Prophecies That Cannot be Fulfilled and Promises That Have Been Forfeited
Many Christians have been misled on a very important matter causing a great deal of confusion. Here is the problem: Other than the book of Daniel (which was sealed up until the appointed time of the end), the Old Testament says nothing about the last days or the Second Coming.
In other words, the Old Testament does not speak about events that will transpire in our day or at any time in the future.
All of the promises and prophecies presented in the Old Testament would have been fulfilled soon after the seventy weeks expired in A.D. 33 if Israel had repented of its rebellion during the seventy weeks and honored the covenant which God gave it. In short, the Old Testament contains many prophecies that cannot be fulfilled and many promises that have been forfeited.
Christians have been misled on this matter for several reasons. First, many Christians have not studied the Old Testament thoroughly and lack a working knowledge of what actually transpired between God and Israel, so it is easy to be misled.
Second, many Christians do not understand the profound difference between a unilateral and a bilateral covenant. In other words, Old Testament promises are either “one-sided” (unilateral) or “two-sided” (bilateral).
Very few promises in the Old Testament are unilateral; in fact, most of them are bilateral. Knowing the difference is essential if you want to understand the ways and actions of God. Third, many Christians do not realize that there are five types of prophecies that exist in the Old Testament.
Further, they have no idea about the hermeneutics (rules) that specifically govern the interpretation of these five types of prophecy.
Mixing and/or merging the rules for each type of prophecy produces insurmountable confusion. Last, many Christians believe that everything God spoke must come to pass. This is a true statement, but not in the way that most Christians think.
It is true that when God makes a promise, He will certainly keep that promise. However, we must remember that a conditional promise has two possible fulfillments.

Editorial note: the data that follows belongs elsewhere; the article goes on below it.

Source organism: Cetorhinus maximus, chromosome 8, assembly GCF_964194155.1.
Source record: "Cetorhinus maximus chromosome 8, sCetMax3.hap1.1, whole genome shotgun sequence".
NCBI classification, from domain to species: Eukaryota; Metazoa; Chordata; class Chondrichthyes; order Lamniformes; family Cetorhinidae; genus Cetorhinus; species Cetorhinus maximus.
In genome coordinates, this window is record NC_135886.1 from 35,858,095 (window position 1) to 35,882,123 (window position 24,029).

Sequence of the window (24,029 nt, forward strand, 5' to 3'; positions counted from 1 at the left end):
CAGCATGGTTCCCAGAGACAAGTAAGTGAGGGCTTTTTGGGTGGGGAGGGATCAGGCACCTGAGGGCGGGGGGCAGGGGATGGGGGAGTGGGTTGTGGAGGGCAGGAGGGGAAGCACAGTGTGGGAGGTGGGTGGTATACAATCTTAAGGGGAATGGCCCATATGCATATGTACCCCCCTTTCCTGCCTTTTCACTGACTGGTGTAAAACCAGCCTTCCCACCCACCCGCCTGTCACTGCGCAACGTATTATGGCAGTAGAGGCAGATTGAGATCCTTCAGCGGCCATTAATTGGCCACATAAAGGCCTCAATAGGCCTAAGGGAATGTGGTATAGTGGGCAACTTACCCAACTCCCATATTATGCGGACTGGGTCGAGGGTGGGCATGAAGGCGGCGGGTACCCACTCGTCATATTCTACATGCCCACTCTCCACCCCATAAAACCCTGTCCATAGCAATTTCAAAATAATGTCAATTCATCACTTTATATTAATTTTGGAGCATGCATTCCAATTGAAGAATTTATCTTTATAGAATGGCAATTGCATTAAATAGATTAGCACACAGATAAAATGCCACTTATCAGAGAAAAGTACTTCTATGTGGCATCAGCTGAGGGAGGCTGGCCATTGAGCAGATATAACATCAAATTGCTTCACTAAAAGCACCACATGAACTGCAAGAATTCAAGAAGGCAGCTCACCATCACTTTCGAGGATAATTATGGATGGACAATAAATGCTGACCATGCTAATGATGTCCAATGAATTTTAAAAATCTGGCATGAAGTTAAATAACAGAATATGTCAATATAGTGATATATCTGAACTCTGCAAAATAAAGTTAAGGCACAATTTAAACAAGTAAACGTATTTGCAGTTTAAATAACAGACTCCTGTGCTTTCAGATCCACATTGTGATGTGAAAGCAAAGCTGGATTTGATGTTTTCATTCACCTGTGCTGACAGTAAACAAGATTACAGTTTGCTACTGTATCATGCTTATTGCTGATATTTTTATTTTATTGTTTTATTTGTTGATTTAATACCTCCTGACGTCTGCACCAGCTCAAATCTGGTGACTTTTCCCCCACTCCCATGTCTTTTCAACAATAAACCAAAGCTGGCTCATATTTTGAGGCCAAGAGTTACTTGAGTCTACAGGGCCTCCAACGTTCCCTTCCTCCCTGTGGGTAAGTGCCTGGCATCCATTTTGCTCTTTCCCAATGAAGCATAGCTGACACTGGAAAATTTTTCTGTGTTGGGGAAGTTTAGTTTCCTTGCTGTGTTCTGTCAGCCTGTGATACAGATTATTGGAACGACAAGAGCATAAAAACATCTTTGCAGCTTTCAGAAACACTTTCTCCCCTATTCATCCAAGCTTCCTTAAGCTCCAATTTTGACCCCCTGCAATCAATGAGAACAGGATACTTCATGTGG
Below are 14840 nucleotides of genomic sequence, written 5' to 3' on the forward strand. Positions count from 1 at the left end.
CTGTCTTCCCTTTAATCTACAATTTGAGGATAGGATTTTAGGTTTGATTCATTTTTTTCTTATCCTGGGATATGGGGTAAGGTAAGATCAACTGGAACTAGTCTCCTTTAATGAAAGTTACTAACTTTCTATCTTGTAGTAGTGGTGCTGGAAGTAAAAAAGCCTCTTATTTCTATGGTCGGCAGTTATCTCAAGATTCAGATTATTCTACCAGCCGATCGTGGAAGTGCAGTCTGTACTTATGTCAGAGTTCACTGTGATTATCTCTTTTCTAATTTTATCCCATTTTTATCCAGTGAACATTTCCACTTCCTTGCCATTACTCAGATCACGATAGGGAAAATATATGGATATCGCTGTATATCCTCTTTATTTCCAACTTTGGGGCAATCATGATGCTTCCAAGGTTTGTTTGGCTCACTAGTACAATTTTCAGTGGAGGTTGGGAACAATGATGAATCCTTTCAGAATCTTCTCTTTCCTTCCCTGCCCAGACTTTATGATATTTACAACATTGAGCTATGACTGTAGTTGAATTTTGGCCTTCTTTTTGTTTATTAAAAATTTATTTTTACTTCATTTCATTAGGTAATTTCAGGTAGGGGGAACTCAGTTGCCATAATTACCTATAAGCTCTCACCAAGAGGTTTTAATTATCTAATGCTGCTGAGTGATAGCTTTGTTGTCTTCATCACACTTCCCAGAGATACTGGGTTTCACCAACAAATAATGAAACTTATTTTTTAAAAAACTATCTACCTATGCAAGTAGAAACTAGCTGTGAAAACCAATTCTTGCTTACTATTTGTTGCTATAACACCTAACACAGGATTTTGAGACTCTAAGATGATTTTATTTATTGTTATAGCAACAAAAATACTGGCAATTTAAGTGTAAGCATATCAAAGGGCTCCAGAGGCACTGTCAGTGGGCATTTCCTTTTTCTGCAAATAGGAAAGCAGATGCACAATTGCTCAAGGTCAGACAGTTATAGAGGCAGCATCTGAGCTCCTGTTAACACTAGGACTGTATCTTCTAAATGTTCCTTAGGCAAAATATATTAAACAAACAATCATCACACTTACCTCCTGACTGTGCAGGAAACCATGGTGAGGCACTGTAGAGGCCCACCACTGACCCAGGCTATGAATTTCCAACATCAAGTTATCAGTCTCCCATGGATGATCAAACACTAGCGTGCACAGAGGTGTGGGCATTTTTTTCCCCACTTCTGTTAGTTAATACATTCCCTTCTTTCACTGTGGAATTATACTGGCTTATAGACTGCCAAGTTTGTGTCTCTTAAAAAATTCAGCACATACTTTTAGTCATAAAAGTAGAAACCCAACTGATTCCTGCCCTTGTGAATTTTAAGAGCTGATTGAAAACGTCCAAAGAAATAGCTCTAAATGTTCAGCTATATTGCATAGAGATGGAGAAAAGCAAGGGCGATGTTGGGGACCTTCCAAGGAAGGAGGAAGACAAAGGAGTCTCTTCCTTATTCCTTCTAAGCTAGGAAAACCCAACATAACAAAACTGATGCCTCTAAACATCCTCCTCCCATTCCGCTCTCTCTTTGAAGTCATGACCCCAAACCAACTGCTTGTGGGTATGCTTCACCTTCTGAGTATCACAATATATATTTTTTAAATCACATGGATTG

For example, I might promise my daughter $50 if she gets an “A” in Biology. Suppose she gets a “B” and I give her nothing. Was my promise fulfilled? Yes!
The point is that many Christians read promises in the Old Testament without understanding the conditional basis on which the promises were made. They erroneously think, “Since the provisions in a particular promise have not been fulfilled, the fulfillment must be forthcoming!”
This reasoning is flawed because most of God’s promises and prophecies in the Old Testament were conditional (bilateral). For example, notice this promise God spoke to the people of Israel at Mt. Sinai: “. . .You yourselves have seen what I did to Egypt, and how I carried you on eagles’ wings and brought you to myself.
Now if you obey me fully and keep my covenant, then out of all nations you will be my treasured possession. Although the whole earth is mine, you will be for me a kingdom of priests and a holy nation. . . .” (Exodus 19:4-6) Did you notice the terms and conditions of this covenant? Did you notice the word “if” in the text? “Now if you obey me. . . . then. . . .”
The point is that God keeps His promises. Israel rebelled against Him, and true to His word, He rejected them as trustees of His gospel. (Leviticus 26; Romans 9-11) Years later, “Jesus said to them, ‘Have you never read in the Scriptures:
The stone the builders rejected has become the capstone; the Lord has done this, and it is marvelous in our eyes? Therefore I tell you that the kingdom of God will be taken away from you and given to a people who will produce its fruit. . . .
Look, your house is left to you desolate. For I tell you, you will not see me again until you say, ‘Blessed is he who comes in the name of the Lord.’ ” (Matthew 21:42,43; 23:38,39)
Think this through very carefully: God rejected Abraham’s rebellious offspring as promised because His covenant with them was “two-sided” (bilateral).
How can a marriage survive if one party is constantly unfaithful? God’s covenant with the nation of Israel was based on the condition of loyalty and obedience. (Exodus 19, Leviticus 26, Deuteronomy 28) On the other hand, God’s promises to Abraham were “one-sided” (unilateral).
This means that God promised Abraham that He would do certain things and God’s fulfillment of those promises was not based on Abraham’s actions. The problem can be stated this way: God’s promises with Abraham were one-sided, but God’s promises with Abraham’s offspring were two-sided.
Therefore, God had to make a change after Israel refused to cooperate with Him. God had to introduce a new covenant in order to fulfill His “one-sided” promises to Abraham. This change is called “the new covenant.”
When God declared to Abraham that he would be the father of many nations (this included Jews and Gentiles), God’s promise was based on the success of Abraham’s offspring.
God’s plan was that ancient Israel would be a light to the Gentiles and people from all nations until they came to know and love God as did Abraham. But, Israel refused to be a light unto the Gentiles. To make His unilateral promise to Abraham come true, God created a new covenant which redefines Abraham’s descendants.
Under the new covenant, God declared that believers in Christ are Abraham’s seed (Greek: sperm). The end result is that trustees of the gospel are not biological, but spiritual!